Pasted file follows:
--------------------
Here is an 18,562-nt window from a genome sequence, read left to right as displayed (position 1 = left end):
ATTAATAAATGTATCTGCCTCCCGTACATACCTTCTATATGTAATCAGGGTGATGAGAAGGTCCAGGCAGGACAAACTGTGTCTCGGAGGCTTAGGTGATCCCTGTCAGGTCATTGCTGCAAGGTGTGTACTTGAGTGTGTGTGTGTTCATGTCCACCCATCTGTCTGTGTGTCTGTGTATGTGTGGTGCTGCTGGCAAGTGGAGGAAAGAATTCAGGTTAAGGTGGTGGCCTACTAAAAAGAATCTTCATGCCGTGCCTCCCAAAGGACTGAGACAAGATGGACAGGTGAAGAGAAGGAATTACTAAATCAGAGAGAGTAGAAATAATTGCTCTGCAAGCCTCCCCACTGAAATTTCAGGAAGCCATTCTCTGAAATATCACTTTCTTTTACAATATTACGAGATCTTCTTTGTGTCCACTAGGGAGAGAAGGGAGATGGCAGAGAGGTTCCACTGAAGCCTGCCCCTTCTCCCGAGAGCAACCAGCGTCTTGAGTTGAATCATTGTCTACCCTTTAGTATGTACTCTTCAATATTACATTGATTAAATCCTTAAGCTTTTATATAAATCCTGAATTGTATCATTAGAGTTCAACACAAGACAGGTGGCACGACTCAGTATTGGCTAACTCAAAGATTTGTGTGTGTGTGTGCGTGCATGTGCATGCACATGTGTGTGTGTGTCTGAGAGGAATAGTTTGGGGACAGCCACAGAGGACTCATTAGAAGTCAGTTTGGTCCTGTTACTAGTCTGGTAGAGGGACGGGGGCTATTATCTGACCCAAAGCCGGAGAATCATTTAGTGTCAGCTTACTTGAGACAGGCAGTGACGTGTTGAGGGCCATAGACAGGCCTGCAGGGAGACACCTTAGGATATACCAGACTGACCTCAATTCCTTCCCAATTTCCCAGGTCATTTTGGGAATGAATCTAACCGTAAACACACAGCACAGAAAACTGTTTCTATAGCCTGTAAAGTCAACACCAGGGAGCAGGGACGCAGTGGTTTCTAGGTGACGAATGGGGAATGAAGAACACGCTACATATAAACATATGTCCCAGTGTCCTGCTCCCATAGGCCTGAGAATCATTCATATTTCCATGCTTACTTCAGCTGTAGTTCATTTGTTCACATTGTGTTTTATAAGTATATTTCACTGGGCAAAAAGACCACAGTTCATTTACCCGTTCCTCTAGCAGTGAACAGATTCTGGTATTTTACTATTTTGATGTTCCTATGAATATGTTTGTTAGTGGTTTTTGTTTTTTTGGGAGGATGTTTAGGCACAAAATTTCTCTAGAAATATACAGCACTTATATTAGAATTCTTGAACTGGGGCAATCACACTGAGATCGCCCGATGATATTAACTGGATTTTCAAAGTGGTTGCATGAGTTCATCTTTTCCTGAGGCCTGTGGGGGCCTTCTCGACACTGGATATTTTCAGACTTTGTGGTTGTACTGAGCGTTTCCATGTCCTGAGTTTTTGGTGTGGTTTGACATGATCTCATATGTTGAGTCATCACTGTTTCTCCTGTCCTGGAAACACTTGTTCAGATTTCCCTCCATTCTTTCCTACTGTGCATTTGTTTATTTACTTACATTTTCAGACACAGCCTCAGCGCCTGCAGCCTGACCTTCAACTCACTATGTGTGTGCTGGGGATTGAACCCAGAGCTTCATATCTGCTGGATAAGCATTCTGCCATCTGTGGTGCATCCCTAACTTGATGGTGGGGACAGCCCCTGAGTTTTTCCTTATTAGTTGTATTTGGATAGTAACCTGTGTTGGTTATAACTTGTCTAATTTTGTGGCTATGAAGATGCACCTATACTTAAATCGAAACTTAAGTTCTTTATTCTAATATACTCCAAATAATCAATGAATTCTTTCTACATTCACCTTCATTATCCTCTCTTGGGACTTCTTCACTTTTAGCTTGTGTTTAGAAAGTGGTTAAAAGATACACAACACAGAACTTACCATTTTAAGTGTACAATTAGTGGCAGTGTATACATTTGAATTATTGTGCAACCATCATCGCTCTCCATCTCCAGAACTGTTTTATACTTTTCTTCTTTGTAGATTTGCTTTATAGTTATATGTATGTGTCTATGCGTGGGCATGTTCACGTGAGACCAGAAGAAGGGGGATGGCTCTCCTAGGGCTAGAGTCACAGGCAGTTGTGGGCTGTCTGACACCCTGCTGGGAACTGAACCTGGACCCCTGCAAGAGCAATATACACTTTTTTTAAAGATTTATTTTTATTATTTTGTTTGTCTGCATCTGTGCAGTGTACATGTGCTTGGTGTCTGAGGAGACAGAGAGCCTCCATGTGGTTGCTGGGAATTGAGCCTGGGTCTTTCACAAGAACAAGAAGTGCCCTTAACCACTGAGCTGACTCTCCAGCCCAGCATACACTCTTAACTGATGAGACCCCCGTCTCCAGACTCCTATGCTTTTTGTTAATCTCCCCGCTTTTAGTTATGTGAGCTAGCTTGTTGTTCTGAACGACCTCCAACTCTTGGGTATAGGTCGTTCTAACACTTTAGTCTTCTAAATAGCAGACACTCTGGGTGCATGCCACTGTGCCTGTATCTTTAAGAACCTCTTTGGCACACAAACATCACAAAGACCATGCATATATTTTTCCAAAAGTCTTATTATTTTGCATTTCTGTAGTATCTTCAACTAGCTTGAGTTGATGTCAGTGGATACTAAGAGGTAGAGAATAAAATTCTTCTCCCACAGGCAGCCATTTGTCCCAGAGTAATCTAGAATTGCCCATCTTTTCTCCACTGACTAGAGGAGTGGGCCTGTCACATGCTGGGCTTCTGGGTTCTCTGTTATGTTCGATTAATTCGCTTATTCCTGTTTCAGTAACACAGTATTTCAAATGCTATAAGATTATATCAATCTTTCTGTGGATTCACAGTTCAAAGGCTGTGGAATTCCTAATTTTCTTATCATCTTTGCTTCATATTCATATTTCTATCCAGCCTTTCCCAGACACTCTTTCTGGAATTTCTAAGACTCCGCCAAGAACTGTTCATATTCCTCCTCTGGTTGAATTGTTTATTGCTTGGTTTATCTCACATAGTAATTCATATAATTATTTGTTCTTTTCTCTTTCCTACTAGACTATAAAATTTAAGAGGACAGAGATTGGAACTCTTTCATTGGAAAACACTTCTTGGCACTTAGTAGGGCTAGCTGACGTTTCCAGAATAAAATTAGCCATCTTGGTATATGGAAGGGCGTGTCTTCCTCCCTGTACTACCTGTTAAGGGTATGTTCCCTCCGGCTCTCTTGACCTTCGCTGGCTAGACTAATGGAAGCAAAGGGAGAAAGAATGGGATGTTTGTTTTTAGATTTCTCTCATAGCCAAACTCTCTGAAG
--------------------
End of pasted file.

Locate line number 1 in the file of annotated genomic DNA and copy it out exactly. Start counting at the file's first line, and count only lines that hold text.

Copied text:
Here is an 18,562-nt window from a genome sequence, read left to right as displayed (position 1 = left end):